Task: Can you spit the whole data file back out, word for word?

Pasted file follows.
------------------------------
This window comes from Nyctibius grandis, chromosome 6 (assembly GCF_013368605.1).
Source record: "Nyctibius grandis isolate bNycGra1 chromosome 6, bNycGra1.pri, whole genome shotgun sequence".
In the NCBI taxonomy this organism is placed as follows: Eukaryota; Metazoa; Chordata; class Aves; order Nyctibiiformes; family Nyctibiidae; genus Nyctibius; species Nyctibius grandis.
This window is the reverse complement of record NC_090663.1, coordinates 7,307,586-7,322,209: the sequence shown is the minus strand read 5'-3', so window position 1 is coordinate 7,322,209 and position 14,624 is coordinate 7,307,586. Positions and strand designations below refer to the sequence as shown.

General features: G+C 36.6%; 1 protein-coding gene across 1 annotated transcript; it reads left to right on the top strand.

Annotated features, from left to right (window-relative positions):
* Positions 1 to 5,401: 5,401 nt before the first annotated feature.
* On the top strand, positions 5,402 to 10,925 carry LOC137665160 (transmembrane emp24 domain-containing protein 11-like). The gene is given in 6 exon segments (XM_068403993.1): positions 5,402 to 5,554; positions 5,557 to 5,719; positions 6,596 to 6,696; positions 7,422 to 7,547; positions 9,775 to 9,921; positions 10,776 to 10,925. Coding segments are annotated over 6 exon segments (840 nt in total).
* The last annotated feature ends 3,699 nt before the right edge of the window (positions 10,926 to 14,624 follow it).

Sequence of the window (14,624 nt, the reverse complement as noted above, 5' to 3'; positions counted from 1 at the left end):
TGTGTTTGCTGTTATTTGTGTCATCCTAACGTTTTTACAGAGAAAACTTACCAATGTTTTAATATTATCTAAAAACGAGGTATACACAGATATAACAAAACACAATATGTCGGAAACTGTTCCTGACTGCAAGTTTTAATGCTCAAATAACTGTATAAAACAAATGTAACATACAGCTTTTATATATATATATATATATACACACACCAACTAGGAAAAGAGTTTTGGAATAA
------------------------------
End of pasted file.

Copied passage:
This window comes from Nyctibius grandis, chromosome 6 (assembly GCF_013368605.1).
Source record: "Nyctibius grandis isolate bNycGra1 chromosome 6, bNycGra1.pri, whole genome shotgun sequence".
In the NCBI taxonomy this organism is placed as follows: Eukaryota; Metazoa; Chordata; class Aves; order Nyctibiiformes; family Nyctibiidae; genus Nyctibius; species Nyctibius grandis.
This window is the reverse complement of record NC_090663.1, coordinates 7,307,586-7,322,209: the sequence shown is the minus strand read 5'-3', so window position 1 is coordinate 7,322,209 and position 14,624 is coordinate 7,307,586. Positions and strand designations below refer to the sequence as shown.

General features: G+C 36.6%; 1 protein-coding gene across 1 annotated transcript; it reads left to right on the top strand.

Annotated features, from left to right (window-relative positions):
* Positions 1 to 5,401: 5,401 nt before the first annotated feature.
* On the top strand, positions 5,402 to 10,925 carry LOC137665160 (transmembrane emp24 domain-containing protein 11-like). The gene is given in 6 exon segments (XM_068403993.1): positions 5,402 to 5,554; positions 5,557 to 5,719; positions 6,596 to 6,696; positions 7,422 to 7,547; positions 9,775 to 9,921; positions 10,776 to 10,925. Coding segments are annotated over 6 exon segments (840 nt in total).
* The last annotated feature ends 3,699 nt before the right edge of the window (positions 10,926 to 14,624 follow it).

Sequence of the window (14,624 nt, the reverse complement as noted above, 5' to 3'; positions counted from 1 at the left end):
TGTGTTTGCTGTTATTTGTGTCATCCTAACGTTTTTACAGAGAAAACTTACCAATGTTTTAATATTATCTAAAAACGAGGTATACACAGATATAACAAAACACAATATGTCGGAAACTGTTCCTGACTGCAAGTTTTAATGCTCAAATAACTGTATAAAACAAATGTAACATACAGCTTTTATATATATATATATATATACACACACCAACTAGGAAAAGAGTTTTGGAATAA